• Can the individual cope with the mental demands of the job?
  • How quickly this person can learn?
  • Could this person be a high flyer?
  • Is this person a problem solver?
  • How quickly this person retain new skills & procedures?

Background & Theory

The Thomas Aptitude assessment (also known as the General Intelligence Assessment, or GIA), was developed over 15 years by Dr Peter Dann in the Human Assessment Laboratory at the University of Plymouth. Thomas integrated the assessment into its product suite in 2006.

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Intelligence has been defined as having fluid and crystallised components (Horn & Cattell, 1966):

Fluid Intelligence (pure processing speed) – basic intellectual processes of manipulating abstract concepts, generalisations and logical relationships (Carroll, 1993). Fluid intelligence is used to solve new problems, use logic in new situations and identify patterns. Crystallised Intelligence (learnt factors) –verbal, mechanical, and numerical ability etc. Crystallised intelligence is the ability to use learned knowledge and experience.

The Aptitude assessment is designed and theoretically underpinned by Carroll’s taxonomy/classification of cognitive abilities components of ‘g’, which is general intelligence (Spearman’s & others’ general factor of mental performance). However, the assessment is concerned much more with fluid intelligence and the use of procedural rather than declarative knowledge, by measuring elementary cognitive abilities (perceptual speed, verbal reasoning etc.). This assesses what we have termed trainability rather than ‘IQ’.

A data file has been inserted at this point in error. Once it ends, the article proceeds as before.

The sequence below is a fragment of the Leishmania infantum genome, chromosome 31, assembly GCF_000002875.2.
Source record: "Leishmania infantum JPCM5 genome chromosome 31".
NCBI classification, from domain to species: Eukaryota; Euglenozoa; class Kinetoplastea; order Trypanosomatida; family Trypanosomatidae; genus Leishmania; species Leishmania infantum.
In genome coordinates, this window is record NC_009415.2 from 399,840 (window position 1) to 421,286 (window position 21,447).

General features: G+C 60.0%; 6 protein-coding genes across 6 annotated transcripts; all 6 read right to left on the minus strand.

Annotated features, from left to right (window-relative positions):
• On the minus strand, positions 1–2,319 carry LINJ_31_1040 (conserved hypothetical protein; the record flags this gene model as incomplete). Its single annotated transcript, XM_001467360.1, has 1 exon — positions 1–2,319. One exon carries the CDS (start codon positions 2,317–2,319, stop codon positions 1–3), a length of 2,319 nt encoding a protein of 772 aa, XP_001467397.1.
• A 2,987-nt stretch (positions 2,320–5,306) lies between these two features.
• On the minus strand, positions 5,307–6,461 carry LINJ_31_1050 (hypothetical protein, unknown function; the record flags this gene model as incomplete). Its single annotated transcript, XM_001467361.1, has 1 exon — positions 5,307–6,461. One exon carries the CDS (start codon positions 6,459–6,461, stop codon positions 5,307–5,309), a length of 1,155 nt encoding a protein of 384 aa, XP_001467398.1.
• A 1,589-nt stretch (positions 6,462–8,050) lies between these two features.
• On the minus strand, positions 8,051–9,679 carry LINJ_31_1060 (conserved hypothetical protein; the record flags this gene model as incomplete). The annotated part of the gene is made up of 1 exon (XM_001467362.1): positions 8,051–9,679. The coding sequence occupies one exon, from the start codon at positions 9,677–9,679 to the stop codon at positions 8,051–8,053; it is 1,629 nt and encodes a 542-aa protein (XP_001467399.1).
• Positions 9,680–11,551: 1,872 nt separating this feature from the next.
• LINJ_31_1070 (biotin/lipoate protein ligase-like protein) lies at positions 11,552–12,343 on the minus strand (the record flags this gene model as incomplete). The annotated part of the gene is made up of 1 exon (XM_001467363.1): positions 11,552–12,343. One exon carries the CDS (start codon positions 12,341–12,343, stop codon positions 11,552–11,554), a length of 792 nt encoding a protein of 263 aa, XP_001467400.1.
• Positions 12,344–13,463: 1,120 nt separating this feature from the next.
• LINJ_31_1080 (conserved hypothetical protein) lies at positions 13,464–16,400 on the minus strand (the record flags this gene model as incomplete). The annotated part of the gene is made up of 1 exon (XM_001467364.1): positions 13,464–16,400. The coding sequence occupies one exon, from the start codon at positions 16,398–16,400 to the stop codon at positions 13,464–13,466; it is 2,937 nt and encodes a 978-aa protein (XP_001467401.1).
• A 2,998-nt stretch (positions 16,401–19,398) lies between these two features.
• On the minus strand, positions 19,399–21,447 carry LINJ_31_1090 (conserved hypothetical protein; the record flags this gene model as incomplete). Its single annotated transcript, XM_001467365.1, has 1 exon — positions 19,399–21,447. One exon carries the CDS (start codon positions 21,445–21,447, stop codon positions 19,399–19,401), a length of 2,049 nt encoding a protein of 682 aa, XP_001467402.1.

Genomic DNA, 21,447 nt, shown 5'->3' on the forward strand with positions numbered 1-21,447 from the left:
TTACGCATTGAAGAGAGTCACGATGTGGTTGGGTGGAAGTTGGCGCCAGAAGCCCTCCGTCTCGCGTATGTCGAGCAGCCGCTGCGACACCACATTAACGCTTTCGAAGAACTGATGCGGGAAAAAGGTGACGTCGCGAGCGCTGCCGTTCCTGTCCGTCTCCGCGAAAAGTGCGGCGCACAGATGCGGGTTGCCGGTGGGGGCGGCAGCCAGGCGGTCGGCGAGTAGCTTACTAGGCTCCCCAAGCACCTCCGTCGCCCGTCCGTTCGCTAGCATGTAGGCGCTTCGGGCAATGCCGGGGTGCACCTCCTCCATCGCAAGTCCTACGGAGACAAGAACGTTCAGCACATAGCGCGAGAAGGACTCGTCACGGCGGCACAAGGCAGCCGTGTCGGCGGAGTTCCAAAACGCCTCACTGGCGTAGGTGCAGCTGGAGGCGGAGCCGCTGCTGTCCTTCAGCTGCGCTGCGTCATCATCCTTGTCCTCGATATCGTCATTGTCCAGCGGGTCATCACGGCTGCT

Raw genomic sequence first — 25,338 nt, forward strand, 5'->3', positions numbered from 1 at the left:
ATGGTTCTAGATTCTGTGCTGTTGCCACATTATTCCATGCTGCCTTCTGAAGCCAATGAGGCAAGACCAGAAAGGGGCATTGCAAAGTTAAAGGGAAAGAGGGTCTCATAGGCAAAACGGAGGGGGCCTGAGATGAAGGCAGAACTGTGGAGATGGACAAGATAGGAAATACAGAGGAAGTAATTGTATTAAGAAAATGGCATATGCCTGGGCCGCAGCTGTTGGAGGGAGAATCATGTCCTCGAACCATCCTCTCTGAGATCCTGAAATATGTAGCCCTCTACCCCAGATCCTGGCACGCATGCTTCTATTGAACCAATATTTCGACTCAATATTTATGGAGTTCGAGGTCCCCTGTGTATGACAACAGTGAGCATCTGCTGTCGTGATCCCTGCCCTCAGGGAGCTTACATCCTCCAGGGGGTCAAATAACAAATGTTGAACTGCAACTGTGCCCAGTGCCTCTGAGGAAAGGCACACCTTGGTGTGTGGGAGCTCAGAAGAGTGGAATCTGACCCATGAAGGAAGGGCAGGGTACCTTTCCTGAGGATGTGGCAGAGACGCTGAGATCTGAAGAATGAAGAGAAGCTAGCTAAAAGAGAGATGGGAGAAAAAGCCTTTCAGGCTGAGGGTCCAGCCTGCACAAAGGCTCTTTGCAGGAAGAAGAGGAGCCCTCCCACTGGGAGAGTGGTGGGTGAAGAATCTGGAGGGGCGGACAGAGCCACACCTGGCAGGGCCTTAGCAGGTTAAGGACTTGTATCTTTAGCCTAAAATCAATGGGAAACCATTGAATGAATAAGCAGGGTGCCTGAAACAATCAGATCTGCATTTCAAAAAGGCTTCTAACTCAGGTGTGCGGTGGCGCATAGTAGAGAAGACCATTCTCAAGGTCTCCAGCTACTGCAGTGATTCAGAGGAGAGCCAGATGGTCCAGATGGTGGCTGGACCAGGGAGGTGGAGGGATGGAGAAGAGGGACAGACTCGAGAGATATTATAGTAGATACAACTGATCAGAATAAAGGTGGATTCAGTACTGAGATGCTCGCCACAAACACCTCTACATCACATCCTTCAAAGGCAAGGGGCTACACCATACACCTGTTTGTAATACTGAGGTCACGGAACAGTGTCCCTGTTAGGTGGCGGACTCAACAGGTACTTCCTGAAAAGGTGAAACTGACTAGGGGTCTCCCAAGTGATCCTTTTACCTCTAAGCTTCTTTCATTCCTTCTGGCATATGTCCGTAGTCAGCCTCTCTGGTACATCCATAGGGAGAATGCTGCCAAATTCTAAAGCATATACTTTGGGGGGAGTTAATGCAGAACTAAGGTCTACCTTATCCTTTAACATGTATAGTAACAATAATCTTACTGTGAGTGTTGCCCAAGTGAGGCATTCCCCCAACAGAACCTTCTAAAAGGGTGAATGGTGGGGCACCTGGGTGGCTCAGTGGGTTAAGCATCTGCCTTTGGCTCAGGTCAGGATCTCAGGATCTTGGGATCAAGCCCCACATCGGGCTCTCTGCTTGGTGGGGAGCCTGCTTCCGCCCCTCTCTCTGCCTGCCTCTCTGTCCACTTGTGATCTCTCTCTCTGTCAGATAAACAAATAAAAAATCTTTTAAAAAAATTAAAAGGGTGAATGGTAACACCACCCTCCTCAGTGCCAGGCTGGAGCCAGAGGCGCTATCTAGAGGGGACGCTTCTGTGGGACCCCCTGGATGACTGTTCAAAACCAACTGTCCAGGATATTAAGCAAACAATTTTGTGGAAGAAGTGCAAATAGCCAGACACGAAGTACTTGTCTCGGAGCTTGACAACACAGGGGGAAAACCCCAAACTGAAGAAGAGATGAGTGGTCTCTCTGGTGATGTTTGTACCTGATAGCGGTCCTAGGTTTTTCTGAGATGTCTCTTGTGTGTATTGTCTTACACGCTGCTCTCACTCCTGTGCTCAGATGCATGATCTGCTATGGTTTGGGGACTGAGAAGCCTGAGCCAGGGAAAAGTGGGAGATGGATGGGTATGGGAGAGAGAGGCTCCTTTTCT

The Aptitude assessment looks at an individual’s speed of processing information and ability to learn and develop new skills. The General Intelligence Assessment is used for a variety of purposes: recruitment, retention, development, management, identifying training needs, career guidance, succession planning and benchmarking.

The Aptitude assessment was first developed as a way to measure cognitive abilities and trainability of Armed Forces known as the British Army Recruitment Battery (BARB). As the assessment continued to develop, the Human Assessment Laboratory used the potential of computer technology to pioneer the research and development of item-generation whereby test items are automatically produced to create an extremely large number of different but equivalent forms of the same test (Irvine, Dann & Anderson, 1990). GIA, along with a paper-based version, was developed from the same theoretical principles and resources as BARB. Thomas International integrated the paper-based version into its product suite in 1993 and GIA in 2006.


The Thomas Aptitude assessment consists of five online tests of simple cognitive abilities (i.e. abilities that rely on processes such as thought, language, decision making, learning and memory).